Nina Jankowicz forms new group to defend misinformation research

Two years ago, Nina Jankowicz briefly led an agency at the Department of Homeland Security created to combat disinformation, the establishment of which prompted a political and legal battle over the government's role in policing lies and other harmful content online that continues to reverberate.

Now she has re-entered the fray with a new nonprofit intended to combat what she and others have described as a coordinated campaign by conservatives and others to undermine researchers, like her, who study the sources of misinformation.

Already a lightning rod for critics of her work on the topic, Jankowicz launched the organization with a letter accusing three Republican committee chairs in the House of Representatives of abusing their subpoena powers to silence think tanks and universities that denounce the sources of disinformation.

“These tactics echo the dark days of McCarthyism, but with a frightening 21st century twist,” Carlos Álvarez-Aranyos, a public relations consultant who in 2020 was involved in the efforts to defend the integrity of the American electoral system.

The birth of the group, the American Sunlight Project, reflects how contentious the issue of identifying and combating misinformation has become as the 2024 presidential election approaches. It also represents a tacit admission that informal networks formed at major universities and Research organizations tackling the explosion of online misinformation have failed to mount a substantive defense against a campaign, waged largely on the right, that portrays their work as part of an effort to silence conservatives.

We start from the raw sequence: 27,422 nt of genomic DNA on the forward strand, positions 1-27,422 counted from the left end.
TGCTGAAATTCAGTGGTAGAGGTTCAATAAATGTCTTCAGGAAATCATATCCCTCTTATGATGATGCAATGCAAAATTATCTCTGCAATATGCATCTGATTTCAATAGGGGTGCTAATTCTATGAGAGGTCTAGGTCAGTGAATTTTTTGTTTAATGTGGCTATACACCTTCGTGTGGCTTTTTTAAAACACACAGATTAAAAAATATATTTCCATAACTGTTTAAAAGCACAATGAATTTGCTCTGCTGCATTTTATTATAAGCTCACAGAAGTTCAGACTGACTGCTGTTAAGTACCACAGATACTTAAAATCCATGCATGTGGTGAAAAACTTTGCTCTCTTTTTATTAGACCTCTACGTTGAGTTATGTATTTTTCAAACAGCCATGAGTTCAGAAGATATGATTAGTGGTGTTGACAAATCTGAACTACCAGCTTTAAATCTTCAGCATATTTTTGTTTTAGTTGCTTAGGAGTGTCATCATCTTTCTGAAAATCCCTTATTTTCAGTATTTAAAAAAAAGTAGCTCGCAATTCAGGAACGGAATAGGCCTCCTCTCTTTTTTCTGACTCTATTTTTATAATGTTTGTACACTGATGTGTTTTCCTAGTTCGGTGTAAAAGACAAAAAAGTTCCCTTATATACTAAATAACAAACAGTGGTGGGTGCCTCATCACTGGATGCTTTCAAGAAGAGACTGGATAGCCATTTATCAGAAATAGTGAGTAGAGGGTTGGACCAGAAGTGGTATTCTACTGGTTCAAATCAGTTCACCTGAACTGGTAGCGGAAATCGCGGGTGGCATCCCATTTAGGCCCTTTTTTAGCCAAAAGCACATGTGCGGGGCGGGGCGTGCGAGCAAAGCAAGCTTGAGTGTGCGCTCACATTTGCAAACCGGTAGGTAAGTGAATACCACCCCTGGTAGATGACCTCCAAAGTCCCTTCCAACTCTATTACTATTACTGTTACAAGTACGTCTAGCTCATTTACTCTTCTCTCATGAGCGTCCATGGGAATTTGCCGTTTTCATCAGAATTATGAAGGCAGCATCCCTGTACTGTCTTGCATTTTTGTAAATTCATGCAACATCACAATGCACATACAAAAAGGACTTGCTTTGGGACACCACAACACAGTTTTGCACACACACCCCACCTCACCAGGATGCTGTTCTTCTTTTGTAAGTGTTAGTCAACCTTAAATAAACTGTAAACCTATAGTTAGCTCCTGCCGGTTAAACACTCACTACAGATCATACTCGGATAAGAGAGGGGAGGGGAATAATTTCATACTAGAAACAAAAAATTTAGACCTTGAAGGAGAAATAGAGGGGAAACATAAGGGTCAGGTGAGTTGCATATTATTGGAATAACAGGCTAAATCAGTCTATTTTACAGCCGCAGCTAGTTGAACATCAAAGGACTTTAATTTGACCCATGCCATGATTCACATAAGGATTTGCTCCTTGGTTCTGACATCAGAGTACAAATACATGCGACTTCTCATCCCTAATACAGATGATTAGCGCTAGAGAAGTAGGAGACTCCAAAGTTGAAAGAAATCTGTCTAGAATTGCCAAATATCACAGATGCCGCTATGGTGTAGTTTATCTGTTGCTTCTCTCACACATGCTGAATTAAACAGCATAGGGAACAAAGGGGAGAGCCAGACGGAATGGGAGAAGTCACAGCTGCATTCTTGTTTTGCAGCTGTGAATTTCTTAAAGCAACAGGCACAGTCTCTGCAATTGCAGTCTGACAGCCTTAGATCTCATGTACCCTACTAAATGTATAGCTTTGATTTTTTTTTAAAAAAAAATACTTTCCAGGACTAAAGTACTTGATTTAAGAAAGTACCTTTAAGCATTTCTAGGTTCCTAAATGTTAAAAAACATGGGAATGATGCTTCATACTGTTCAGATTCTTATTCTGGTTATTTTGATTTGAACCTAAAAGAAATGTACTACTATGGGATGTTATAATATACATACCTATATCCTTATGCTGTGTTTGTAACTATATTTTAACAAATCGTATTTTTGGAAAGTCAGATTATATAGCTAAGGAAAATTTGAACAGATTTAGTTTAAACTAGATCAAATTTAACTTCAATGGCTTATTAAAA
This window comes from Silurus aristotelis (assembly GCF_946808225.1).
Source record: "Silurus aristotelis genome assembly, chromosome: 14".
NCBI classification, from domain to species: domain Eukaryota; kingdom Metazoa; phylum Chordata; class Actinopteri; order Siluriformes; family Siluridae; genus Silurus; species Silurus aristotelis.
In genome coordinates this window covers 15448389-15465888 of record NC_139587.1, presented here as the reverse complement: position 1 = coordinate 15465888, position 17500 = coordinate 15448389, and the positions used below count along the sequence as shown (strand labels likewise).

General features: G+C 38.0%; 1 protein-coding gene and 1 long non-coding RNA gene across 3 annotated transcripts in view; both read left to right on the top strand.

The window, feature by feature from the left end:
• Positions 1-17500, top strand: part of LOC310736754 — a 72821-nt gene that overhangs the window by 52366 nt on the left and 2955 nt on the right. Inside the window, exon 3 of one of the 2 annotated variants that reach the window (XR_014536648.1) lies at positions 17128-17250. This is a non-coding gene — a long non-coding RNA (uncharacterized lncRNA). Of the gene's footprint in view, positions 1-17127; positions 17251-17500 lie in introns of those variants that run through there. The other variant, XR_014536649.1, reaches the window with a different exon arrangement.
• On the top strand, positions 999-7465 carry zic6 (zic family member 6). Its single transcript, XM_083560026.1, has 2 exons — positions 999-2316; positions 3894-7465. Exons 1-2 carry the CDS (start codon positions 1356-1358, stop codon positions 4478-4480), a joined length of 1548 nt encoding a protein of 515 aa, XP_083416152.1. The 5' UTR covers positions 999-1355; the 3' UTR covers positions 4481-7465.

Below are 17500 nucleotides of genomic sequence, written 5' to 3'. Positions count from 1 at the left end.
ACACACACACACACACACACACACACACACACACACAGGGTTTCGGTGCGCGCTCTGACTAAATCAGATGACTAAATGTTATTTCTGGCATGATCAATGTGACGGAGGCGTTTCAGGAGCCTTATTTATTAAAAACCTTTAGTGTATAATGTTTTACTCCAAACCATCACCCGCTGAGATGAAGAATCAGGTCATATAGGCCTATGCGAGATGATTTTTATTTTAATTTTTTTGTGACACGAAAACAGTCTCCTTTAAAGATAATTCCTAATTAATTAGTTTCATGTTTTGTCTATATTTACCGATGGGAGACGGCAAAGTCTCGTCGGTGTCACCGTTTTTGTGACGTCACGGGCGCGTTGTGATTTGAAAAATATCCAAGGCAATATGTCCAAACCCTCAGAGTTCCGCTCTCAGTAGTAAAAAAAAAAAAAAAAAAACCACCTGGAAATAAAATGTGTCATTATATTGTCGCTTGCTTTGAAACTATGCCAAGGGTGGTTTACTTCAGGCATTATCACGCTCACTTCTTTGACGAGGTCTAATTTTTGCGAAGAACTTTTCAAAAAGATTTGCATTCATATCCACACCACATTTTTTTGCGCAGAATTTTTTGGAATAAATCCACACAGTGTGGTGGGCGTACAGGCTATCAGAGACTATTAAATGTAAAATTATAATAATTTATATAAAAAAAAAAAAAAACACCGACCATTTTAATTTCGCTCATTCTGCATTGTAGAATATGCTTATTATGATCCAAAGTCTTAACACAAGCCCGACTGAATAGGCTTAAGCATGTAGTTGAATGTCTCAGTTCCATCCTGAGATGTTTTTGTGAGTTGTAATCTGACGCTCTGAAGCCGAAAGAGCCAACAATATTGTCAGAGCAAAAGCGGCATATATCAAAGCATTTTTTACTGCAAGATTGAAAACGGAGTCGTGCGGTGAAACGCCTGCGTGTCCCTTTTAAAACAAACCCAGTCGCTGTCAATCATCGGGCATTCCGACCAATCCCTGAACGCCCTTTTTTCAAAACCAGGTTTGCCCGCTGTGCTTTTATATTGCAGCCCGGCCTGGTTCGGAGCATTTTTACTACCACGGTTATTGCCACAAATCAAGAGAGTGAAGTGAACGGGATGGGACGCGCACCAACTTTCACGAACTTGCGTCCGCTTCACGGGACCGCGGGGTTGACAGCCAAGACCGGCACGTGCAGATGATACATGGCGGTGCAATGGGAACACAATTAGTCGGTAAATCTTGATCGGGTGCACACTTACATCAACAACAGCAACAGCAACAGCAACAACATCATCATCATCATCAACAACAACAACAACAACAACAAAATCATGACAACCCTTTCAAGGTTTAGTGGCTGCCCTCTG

The campaign, which took place in the courts, conservative media and the Republican-led House Judiciary Subcommittee on Arming the Federal Government, largely succeeded in gutting efforts to monitor misinformation, particularly regarding the integrity of the system American election.

Many of the nation's most prominent researchers, faced with lawsuits, subpoenas and physical threats, have backed away.

“More and more researchers were being overwhelmed by this, and their institutions were not allowing them to respond or they were responding in a way that was simply not up to the moment,” Ms. Jankowicz said in an interview. “And the problem, of course, is that if we don't push back on these campaigns, then that will be the prevailing narrative.”

This narrative is prevalent at a time when social media companies have abandoned or scaled back efforts to enforce their policies against certain types of content.

Many experts have warned that the problem of false or misleading content will only increase with the advent of artificial intelligence.

“Misinformation will remain a problem as long as the strategic benefits of engaging in, promoting and profiting from it outweigh the consequences of its spread,” Common Cause, the nonpartisan public interest group, wrote in a report released last week that warned from a risk of a new wave of misinformation about this year's vote.

Jankowicz said her group will run advertisements about the threats and general effects of disinformation and produce investigative reports on the background and funding of groups running disinformation campaigns, including those targeting researchers.

She joined two veteran political strategists: Álvarez-Aranyos, a former communications strategist for Protect Democracy, a nonpartisan group that seeks to counter domestic authoritarian threats, and Eddie Vale, formerly of American Bridge, a liberal group dedicated to rallying the opposition research on Republicans.